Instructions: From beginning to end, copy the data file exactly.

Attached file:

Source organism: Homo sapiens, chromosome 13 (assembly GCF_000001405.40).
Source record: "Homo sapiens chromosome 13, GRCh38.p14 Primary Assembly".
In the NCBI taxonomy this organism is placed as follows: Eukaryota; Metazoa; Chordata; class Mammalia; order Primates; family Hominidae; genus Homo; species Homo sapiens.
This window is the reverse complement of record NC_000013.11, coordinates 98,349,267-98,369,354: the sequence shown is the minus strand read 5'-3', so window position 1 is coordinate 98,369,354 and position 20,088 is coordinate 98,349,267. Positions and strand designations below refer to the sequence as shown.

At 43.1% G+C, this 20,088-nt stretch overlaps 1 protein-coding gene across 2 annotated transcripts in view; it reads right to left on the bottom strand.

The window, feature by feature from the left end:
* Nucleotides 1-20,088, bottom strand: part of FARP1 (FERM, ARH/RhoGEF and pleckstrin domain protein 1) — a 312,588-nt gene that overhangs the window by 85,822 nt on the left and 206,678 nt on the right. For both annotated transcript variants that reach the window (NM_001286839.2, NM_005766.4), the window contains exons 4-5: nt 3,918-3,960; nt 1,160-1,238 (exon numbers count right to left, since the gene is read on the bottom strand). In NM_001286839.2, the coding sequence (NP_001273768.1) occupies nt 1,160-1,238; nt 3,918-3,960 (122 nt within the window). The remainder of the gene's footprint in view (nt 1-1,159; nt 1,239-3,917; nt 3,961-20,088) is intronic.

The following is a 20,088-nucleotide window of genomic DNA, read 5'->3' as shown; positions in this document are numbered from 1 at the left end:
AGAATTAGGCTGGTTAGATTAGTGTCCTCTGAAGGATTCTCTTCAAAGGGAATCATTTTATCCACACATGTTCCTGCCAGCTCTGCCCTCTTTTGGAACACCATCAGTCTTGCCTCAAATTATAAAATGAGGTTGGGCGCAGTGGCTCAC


Source organism: Homo sapiens, chromosome 13 (assembly GCF_000001405.40).
Source record: "Homo sapiens chromosome 13, GRCh38.p14 Primary Assembly".
In the NCBI taxonomy this organism is placed as follows: Eukaryota; Metazoa; Chordata; class Mammalia; order Primates; family Hominidae; genus Homo; species Homo sapiens.
This window is the reverse complement of record NC_000013.11, coordinates 98,349,267-98,369,354: the sequence shown is the minus strand read 5'-3', so window position 1 is coordinate 98,369,354 and position 20,088 is coordinate 98,349,267. Positions and strand designations below refer to the sequence as shown.

At 43.1% G+C, this 20,088-nt stretch overlaps 1 protein-coding gene across 2 annotated transcripts in view; it reads right to left on the bottom strand.

The window, feature by feature from the left end:
* Nucleotides 1-20,088, bottom strand: part of FARP1 (FERM, ARH/RhoGEF and pleckstrin domain protein 1) — a 312,588-nt gene that overhangs the window by 85,822 nt on the left and 206,678 nt on the right. For both annotated transcript variants that reach the window (NM_001286839.2, NM_005766.4), the window contains exons 4-5: nt 3,918-3,960; nt 1,160-1,238 (exon numbers count right to left, since the gene is read on the bottom strand). In NM_001286839.2, the coding sequence (NP_001273768.1) occupies nt 1,160-1,238; nt 3,918-3,960 (122 nt within the window). The remainder of the gene's footprint in view (nt 1-1,159; nt 1,239-3,917; nt 3,961-20,088) is intronic.

The following is a 20,088-nucleotide window of genomic DNA, read 5'->3' as shown; positions in this document are numbered from 1 at the left end:
AGAATTAGGCTGGTTAGATTAGTGTCCTCTGAAGGATTCTCTTCAAAGGGAATCATTTTATCCACACATGTTCCTGCCAGCTCTGCCCTCTTTTGGAACACCATCAGTCTTGCCTCAAATTATAAAATGAGGTTGGGCGCAGTGGCTCAC